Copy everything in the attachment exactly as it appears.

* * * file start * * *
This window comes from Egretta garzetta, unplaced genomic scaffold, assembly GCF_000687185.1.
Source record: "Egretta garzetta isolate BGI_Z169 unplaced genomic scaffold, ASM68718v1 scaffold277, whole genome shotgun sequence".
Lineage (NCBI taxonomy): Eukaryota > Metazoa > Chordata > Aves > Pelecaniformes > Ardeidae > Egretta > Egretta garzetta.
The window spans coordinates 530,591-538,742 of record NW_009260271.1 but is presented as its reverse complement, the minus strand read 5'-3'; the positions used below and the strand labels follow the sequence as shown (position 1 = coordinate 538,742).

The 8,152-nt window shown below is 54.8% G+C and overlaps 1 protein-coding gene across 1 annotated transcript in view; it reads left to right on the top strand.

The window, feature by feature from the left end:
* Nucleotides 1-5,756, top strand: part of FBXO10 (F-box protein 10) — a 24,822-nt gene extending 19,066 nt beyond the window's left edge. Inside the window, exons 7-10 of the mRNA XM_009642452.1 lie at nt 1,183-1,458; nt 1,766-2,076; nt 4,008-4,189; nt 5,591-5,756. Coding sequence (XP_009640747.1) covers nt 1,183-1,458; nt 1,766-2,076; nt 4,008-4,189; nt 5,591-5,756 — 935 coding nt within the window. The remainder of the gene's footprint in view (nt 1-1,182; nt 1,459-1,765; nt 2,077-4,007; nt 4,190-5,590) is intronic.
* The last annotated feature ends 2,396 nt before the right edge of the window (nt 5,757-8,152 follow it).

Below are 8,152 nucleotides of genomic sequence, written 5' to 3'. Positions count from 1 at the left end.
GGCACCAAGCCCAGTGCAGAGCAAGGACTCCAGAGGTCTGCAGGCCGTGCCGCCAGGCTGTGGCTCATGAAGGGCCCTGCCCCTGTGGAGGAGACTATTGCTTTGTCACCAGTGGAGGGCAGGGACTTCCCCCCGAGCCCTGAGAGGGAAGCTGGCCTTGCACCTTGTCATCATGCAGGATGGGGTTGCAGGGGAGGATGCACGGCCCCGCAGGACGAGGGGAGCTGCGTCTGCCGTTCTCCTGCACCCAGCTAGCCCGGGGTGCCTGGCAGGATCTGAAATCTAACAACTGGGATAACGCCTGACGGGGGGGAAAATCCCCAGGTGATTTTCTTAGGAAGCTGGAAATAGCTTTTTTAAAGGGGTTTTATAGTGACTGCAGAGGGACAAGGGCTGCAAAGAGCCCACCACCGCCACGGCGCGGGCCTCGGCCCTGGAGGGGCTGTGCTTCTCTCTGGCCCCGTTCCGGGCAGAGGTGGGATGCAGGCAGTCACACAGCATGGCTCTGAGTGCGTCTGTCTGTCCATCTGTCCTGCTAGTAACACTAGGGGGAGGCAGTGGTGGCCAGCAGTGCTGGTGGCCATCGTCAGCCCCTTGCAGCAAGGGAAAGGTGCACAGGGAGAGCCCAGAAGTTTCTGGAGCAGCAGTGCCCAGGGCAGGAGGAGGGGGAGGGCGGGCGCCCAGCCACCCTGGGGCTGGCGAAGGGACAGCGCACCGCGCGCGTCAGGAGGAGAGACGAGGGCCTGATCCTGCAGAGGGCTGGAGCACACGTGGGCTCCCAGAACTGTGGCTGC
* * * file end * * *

This window comes from Egretta garzetta, unplaced genomic scaffold, assembly GCF_000687185.1.
Source record: "Egretta garzetta isolate BGI_Z169 unplaced genomic scaffold, ASM68718v1 scaffold277, whole genome shotgun sequence".
Lineage (NCBI taxonomy): Eukaryota > Metazoa > Chordata > Aves > Pelecaniformes > Ardeidae > Egretta > Egretta garzetta.
The window spans coordinates 530,591-538,742 of record NW_009260271.1 but is presented as its reverse complement, the minus strand read 5'-3'; the positions used below and the strand labels follow the sequence as shown (position 1 = coordinate 538,742).

The 8,152-nt window shown below is 54.8% G+C and overlaps 1 protein-coding gene across 1 annotated transcript in view; it reads left to right on the top strand.

The window, feature by feature from the left end:
* Nucleotides 1-5,756, top strand: part of FBXO10 (F-box protein 10) — a 24,822-nt gene extending 19,066 nt beyond the window's left edge. Inside the window, exons 7-10 of the mRNA XM_009642452.1 lie at nt 1,183-1,458; nt 1,766-2,076; nt 4,008-4,189; nt 5,591-5,756. Coding sequence (XP_009640747.1) covers nt 1,183-1,458; nt 1,766-2,076; nt 4,008-4,189; nt 5,591-5,756 — 935 coding nt within the window. The remainder of the gene's footprint in view (nt 1-1,182; nt 1,459-1,765; nt 2,077-4,007; nt 4,190-5,590) is intronic.
* The last annotated feature ends 2,396 nt before the right edge of the window (nt 5,757-8,152 follow it).

Below are 8,152 nucleotides of genomic sequence, written 5' to 3'. Positions count from 1 at the left end.
GGCACCAAGCCCAGTGCAGAGCAAGGACTCCAGAGGTCTGCAGGCCGTGCCGCCAGGCTGTGGCTCATGAAGGGCCCTGCCCCTGTGGAGGAGACTATTGCTTTGTCACCAGTGGAGGGCAGGGACTTCCCCCCGAGCCCTGAGAGGGAAGCTGGCCTTGCACCTTGTCATCATGCAGGATGGGGTTGCAGGGGAGGATGCACGGCCCCGCAGGACGAGGGGAGCTGCGTCTGCCGTTCTCCTGCACCCAGCTAGCCCGGGGTGCCTGGCAGGATCTGAAATCTAACAACTGGGATAACGCCTGACGGGGGGGAAAATCCCCAGGTGATTTTCTTAGGAAGCTGGAAATAGCTTTTTTAAAGGGGTTTTATAGTGACTGCAGAGGGACAAGGGCTGCAAAGAGCCCACCACCGCCACGGCGCGGGCCTCGGCCCTGGAGGGGCTGTGCTTCTCTCTGGCCCCGTTCCGGGCAGAGGTGGGATGCAGGCAGTCACACAGCATGGCTCTGAGTGCGTCTGTCTGTCCATCTGTCCTGCTAGTAACACTAGGGGGAGGCAGTGGTGGCCAGCAGTGCTGGTGGCCATCGTCAGCCCCTTGCAGCAAGGGAAAGGTGCACAGGGAGAGCCCAGAAGTTTCTGGAGCAGCAGTGCCCAGGGCAGGAGGAGGGGGAGGGCGGGCGCCCAGCCACCCTGGGGCTGGCGAAGGGACAGCGCACCGCGCGCGTCAGGAGGAGAGACGAGGGCCTGATCCTGCAGAGGGCTGGAGCACACGTGGGCTCCCAGAACTGTGGCTGC